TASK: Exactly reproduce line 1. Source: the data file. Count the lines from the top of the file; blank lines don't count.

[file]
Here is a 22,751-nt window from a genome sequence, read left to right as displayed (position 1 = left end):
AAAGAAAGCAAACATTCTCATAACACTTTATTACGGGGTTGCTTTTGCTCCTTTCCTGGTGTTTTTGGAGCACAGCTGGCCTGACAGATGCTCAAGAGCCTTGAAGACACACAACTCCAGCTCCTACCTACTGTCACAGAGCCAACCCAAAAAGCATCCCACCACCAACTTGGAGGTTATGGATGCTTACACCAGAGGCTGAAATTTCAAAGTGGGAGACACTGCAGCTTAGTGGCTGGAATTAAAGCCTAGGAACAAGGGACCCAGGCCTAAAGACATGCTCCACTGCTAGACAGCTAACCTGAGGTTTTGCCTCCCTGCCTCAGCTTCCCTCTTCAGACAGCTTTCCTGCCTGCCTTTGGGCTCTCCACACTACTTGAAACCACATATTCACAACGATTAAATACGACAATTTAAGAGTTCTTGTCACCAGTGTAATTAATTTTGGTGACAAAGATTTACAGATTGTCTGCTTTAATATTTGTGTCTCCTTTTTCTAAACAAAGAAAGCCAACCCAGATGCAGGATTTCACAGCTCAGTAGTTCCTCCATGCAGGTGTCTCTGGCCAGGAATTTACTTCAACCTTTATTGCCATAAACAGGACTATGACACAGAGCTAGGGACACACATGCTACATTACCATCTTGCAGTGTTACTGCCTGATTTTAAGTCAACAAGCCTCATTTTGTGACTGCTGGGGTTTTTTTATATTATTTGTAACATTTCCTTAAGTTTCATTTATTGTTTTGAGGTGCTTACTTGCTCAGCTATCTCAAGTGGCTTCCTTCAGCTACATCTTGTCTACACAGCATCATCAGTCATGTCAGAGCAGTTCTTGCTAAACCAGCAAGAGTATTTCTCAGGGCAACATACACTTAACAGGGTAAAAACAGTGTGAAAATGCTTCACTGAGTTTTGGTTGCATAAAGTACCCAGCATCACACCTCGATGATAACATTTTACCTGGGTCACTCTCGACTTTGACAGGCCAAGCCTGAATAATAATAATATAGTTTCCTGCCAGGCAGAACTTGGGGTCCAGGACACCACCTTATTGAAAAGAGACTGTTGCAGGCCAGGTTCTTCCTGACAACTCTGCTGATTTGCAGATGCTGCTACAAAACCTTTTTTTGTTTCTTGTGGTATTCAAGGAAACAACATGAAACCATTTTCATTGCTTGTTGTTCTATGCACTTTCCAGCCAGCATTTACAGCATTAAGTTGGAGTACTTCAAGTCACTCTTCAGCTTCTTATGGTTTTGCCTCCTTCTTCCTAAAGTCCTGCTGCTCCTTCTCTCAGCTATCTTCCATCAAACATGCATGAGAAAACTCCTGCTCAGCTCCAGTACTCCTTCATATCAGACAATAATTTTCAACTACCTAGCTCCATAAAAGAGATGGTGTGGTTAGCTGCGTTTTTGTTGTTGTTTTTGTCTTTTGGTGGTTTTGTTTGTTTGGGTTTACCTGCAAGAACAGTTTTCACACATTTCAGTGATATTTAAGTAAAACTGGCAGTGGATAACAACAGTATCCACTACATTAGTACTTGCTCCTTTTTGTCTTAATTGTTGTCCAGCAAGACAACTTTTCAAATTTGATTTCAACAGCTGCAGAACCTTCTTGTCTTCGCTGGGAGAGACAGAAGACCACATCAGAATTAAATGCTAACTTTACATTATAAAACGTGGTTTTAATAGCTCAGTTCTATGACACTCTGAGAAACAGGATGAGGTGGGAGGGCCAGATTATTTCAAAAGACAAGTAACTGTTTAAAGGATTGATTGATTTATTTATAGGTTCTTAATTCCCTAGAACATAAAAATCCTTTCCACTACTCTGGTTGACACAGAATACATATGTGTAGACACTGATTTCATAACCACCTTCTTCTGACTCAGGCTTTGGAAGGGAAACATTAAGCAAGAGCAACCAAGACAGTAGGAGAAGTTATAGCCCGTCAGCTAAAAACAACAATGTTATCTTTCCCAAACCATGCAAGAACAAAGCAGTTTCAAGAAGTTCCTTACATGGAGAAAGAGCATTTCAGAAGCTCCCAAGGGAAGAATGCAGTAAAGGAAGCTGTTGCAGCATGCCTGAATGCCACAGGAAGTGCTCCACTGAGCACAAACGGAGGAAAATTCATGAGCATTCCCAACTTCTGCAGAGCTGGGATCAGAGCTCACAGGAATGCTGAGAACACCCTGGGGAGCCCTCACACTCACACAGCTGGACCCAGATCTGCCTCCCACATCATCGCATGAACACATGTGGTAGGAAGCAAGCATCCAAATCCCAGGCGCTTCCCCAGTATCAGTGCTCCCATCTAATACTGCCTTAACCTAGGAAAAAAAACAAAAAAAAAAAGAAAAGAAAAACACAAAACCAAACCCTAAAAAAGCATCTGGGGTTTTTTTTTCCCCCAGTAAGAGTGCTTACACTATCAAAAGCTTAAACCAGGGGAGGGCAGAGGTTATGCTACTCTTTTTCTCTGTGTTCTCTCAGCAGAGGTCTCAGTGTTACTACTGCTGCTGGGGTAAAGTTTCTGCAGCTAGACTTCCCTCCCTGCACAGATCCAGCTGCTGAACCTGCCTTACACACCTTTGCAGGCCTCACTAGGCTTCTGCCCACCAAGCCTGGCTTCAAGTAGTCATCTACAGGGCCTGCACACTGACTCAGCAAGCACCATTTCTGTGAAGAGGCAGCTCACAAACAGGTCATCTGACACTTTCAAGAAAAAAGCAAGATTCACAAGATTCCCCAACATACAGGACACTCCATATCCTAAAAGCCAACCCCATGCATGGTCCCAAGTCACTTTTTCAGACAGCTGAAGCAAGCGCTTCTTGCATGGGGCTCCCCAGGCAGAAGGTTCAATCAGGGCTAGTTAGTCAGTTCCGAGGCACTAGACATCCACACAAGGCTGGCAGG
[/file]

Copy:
Here is a 22,751-nt window from a genome sequence, read left to right as displayed (position 1 = left end):